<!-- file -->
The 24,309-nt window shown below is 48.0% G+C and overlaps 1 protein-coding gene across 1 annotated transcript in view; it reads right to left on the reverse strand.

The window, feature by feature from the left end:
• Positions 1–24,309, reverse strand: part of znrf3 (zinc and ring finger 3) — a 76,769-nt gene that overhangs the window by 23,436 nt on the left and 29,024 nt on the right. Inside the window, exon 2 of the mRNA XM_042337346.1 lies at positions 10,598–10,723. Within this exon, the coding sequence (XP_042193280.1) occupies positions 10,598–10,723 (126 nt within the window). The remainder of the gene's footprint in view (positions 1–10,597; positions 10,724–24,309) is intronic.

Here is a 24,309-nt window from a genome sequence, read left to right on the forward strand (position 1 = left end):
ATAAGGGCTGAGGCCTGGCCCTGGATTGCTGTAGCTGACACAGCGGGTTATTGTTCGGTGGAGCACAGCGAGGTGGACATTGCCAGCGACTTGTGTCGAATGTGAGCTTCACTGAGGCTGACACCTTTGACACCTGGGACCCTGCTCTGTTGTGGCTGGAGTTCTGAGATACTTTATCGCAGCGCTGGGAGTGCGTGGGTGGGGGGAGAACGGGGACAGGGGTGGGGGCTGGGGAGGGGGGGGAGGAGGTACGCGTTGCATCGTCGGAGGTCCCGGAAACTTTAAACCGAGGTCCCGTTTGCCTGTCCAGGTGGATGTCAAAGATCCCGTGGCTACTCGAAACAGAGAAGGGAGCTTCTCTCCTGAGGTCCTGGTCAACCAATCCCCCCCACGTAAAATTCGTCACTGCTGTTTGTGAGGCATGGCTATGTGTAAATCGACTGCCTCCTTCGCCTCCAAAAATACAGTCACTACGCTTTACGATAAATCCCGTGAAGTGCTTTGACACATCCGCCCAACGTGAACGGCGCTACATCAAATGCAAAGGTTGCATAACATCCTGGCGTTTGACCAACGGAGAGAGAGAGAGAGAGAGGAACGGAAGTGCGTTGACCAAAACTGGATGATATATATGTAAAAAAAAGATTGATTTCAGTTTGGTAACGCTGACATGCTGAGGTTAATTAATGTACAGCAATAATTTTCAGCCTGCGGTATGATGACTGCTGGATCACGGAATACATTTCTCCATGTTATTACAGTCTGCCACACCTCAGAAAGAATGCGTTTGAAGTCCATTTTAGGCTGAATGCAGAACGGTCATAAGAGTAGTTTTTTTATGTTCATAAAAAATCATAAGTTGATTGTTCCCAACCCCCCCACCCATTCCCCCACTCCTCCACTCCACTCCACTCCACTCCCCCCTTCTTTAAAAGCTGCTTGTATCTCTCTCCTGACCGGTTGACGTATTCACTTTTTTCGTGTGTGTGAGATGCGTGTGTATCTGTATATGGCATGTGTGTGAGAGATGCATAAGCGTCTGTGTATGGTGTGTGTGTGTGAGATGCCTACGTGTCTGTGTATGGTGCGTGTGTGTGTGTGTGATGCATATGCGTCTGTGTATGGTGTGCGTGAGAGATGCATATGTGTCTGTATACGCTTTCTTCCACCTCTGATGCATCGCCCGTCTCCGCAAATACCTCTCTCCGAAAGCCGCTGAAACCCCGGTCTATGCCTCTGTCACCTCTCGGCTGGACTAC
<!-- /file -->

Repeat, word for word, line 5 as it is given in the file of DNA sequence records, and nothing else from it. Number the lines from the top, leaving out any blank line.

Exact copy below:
ATAAGGGCTGAGGCCTGGCCCTGGATTGCTGTAGCTGACACAGCGGGTTATTGTTCGGTGGAGCACAGCGAGGTGGACATTGCCAGCGACTTGTGTCGAATGTGAGCTTCACTGAGGCTGACACCTTTGACACCTGGGACCCTGCTCTGTTGTGGCTGGAGTTCTGAGATACTTTATCGCAGCGCTGGGAGTGCGTGGGTGGGGGGAGAACGGGGACAGGGGTGGGGGCTGGGGAGGGGGGGGAGGAGGTACGCGTTGCATCGTCGGAGGTCCCGGAAACTTTAAACCGAGGTCCCGTTTGCCTGTCCAGGTGGATGTCAAAGATCCCGTGGCTACTCGAAACAGAGAAGGGAGCTTCTCTCCTGAGGTCCTGGTCAACCAATCCCCCCCACGTAAAATTCGTCACTGCTGTTTGTGAGGCATGGCTATGTGTAAATCGACTGCCTCCTTCGCCTCCAAAAATACAGTCACTACGCTTTACGATAAATCCCGTGAAGTGCTTTGACACATCCGCCCAACGTGAACGGCGCTACATCAAATGCAAAGGTTGCATAACATCCTGGCGTTTGACCAACGGAGAGAGAGAGAGAGAGAGGAACGGAAGTGCGTTGACCAAAACTGGATGATATATATGTAAAAAAAAGATTGATTTCAGTTTGGTAACGCTGACATGCTGAGGTTAATTAATGTACAGCAATAATTTTCAGCCTGCGGTATGATGACTGCTGGATCACGGAATACATTTCTCCATGTTATTACAGTCTGCCACACCTCAGAAAGAATGCGTTTGAAGTCCATTTTAGGCTGAATGCAGAACGGTCATAAGAGTAGTTTTTTTATGTTCATAAAAAATCATAAGTTGATTGTTCCCAACCCCCCCACCCATTCCCCCACTCCTCCACTCCACTCCACTCCACTCCCCCCTTCTTTAAAAGCTGCTTGTATCTCTCTCCTGACCGGTTGACGTATTCACTTTTTTCGTGTGTGTGAGATGCGTGTGTATCTGTATATGGCATGTGTGTGAGAGATGCATAAGCGTCTGTGTATGGTGTGTGTGTGTGAGATGCCTACGTGTCTGTGTATGGTGCGTGTGTGTGTGTGTGATGCATATGCGTCTGTGTATGGTGTGCGTGAGAGATGCATATGTGTCTGTATACGCTTTCTTCCACCTCTGATGCATCGCCCGTCTCCGCAAATACCTCTCTCCGAAAGCCGCTGAAACCCCGGTCTATGCCTCTGTCACCTCTCGGCTGGACTAC